More: Be sure to check out our HTC One Forums!

That's not to say there aren't areas of concern. This is a tall, skinny phone, and much like tall skinny people, there's not a whole lot of extra meat to hang on to, if you know what I mean. It's slick, without any real grab points. But then again, I'm pretty well convinced the HTC One's not meant to be a one-hander anyway -- at least not if you don't have relatively large hands. For me, it's the same sense I got with the Droid DNA -- and the two are actually pretty close in gross design. It's just a little too tall and a little too thin for my liking.


Another minor annoyance is that it's so symmetrical and so smooth that there's no real obvious way to tell if you're pulling it out of your pocket right-side up, or upside down. The power button on the top is nearly flush -- to the point of being a little difficult to press quickly, and same for the volume buttons. Closest I've been able to come is to hopefully feel the micro USB port on the bottom of the phone, which means I'm pulling it out the opposite of how I'll be holding it. Again, a minor annoyance? Probably. But it's one I experience a number of times a day.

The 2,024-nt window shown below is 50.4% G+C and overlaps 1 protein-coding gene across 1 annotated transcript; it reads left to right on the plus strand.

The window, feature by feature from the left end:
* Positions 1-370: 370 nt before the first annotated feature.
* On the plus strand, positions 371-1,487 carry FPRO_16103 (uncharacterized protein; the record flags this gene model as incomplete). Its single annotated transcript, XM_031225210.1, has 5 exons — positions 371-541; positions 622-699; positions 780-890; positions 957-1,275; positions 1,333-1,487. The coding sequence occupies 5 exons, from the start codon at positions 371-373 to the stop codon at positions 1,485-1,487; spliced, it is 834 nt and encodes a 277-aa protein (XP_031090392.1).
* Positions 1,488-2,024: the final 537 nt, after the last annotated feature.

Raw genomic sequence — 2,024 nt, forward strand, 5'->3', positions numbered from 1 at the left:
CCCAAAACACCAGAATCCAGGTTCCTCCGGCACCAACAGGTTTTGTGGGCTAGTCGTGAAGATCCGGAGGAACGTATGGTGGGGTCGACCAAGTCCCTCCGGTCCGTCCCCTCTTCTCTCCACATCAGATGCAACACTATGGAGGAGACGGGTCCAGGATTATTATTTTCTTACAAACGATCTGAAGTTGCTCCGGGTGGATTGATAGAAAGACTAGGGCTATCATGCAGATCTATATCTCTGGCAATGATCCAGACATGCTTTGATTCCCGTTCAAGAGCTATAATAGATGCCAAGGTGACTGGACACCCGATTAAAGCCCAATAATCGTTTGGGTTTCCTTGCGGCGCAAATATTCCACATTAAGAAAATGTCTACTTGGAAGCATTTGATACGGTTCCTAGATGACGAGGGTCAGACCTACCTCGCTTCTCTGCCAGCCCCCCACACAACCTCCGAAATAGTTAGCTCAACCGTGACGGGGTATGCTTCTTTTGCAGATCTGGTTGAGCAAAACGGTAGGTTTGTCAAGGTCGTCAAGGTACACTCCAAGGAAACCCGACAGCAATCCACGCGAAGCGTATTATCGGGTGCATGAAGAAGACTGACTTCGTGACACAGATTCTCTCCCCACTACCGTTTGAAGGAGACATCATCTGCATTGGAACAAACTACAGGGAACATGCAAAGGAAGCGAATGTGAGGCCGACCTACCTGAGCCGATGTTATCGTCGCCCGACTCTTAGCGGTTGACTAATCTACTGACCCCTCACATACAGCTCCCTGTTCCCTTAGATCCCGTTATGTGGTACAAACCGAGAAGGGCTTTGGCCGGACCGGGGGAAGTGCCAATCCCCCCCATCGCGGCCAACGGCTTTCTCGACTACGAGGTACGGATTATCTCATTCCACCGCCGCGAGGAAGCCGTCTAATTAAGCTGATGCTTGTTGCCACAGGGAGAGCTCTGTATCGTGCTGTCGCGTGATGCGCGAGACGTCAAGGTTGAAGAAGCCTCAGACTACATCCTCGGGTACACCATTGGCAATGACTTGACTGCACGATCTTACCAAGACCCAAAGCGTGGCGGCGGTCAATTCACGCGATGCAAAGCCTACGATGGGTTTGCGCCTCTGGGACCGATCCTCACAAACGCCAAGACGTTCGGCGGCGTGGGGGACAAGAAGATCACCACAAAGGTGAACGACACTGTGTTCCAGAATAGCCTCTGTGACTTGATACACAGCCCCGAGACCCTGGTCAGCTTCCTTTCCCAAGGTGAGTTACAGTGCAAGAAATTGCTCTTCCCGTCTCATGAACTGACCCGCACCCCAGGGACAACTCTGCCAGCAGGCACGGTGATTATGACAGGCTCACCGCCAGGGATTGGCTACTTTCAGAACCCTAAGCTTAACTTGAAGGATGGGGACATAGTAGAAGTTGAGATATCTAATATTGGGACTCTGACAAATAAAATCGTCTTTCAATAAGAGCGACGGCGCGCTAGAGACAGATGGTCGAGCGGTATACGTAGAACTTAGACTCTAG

Everything else still lives up to what we've been saying for weeks now. A Super LCD3 display at 1080p may be the best you've ever seen. And having resurrected my Galaxy S3 for a little while, there's simply no comparison outdoors. HTC (and LG with its IPS display) wins that battle, hands down.